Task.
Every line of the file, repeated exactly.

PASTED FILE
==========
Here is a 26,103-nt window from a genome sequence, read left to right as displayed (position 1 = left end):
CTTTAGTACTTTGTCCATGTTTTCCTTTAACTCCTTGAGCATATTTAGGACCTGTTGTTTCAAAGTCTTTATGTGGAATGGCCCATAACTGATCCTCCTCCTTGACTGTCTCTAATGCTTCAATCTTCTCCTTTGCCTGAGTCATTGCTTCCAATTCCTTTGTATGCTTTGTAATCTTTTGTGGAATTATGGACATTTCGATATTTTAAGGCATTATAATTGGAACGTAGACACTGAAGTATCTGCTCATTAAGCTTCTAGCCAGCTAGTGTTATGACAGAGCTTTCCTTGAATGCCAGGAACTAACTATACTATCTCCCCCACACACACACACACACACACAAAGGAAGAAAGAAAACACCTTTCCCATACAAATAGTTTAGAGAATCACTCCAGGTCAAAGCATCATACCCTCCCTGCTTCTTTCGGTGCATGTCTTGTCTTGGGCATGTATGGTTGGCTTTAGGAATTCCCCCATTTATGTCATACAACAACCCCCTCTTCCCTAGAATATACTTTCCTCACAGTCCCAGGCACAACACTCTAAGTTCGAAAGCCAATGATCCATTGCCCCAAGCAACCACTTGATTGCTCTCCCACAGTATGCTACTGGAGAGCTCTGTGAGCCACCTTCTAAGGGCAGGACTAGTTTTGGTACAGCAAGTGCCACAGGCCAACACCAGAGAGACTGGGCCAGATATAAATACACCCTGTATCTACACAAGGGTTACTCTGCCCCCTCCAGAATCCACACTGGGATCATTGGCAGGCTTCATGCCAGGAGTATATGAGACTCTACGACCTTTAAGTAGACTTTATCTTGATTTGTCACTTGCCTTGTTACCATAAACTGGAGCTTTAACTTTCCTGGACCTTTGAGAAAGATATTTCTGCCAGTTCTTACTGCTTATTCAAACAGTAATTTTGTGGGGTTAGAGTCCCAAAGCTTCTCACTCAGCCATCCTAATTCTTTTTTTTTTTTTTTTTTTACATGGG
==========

Here is a 26,103-nt window from a genome sequence, read left to right as displayed (position 1 = left end):
CTTTAGTACTTTGTCCATGTTTTCCTTTAACTCCTTGAGCATATTTAGGACCTGTTGTTTCAAAGTCTTTATGTGGAATGGCCCATAACTGATCCTCCTCCTTGACTGTCTCTAATGCTTCAATCTTCTCCTTTGCCTGAGTCATTGCTTCCAATTCCTTTGTATGCTTTGTAATCTTTTGTGGAATTATGGACATTTCGATATTTTAAGGCATTATAATTGGAACGTAGACACTGAAGTATCTGCTCATTAAGCTTCTAGCCAGCTAGTGTTATGACAGAGCTTTCCTTGAATGCCAGGAACTAACTATACTATCTCCCCCACACACACACACACACACACAAAGGAAGAAAGAAAACACCTTTCCCATACAAATAGTTTAGAGAATCACTCCAGGTCAAAGCATCATACCCTCCCTGCTTCTTTCGGTGCATGTCTTGTCTTGGGCATGTATGGTTGGCTTTAGGAATTCCCCCATTTATGTCATACAACAACCCCCTCTTCCCTAGAATATACTTTCCTCACAGTCCCAGGCACAACACTCTAAGTTCGAAAGCCAATGATCCATTGCCCCAAGCAACCACTTGATTGCTCTCCCACAGTATGCTACTGGAGAGCTCTGTGAGCCACCTTCTAAGGGCAGGACTAGTTTTGGTACAGCAAGTGCCACAGGCCAACACCAGAGAGACTGGGCCAGATATAAATACACCCTGTATCTACACAAGGGTTACTCTGCCCCCTCCAGAATCCACACTGGGATCATTGGCAGGCTTCATGCCAGGAGTATATGAGACTCTACGACCTTTAAGTAGACTTTATCTTGATTTGTCACTTGCCTTGTTACCATAAACTGGAGCTTTAACTTTCCTGGACCTTTGAGAAAGATATTTCTGCCAGTTCTTACTGCTTATTCAAACAGTAATTTTGTGGGGTTAGAGTCCCAAAGCTTCTCACTCAGCCATCCTAATTCTTTTTTTTTTTTTTTTTTTACATGGG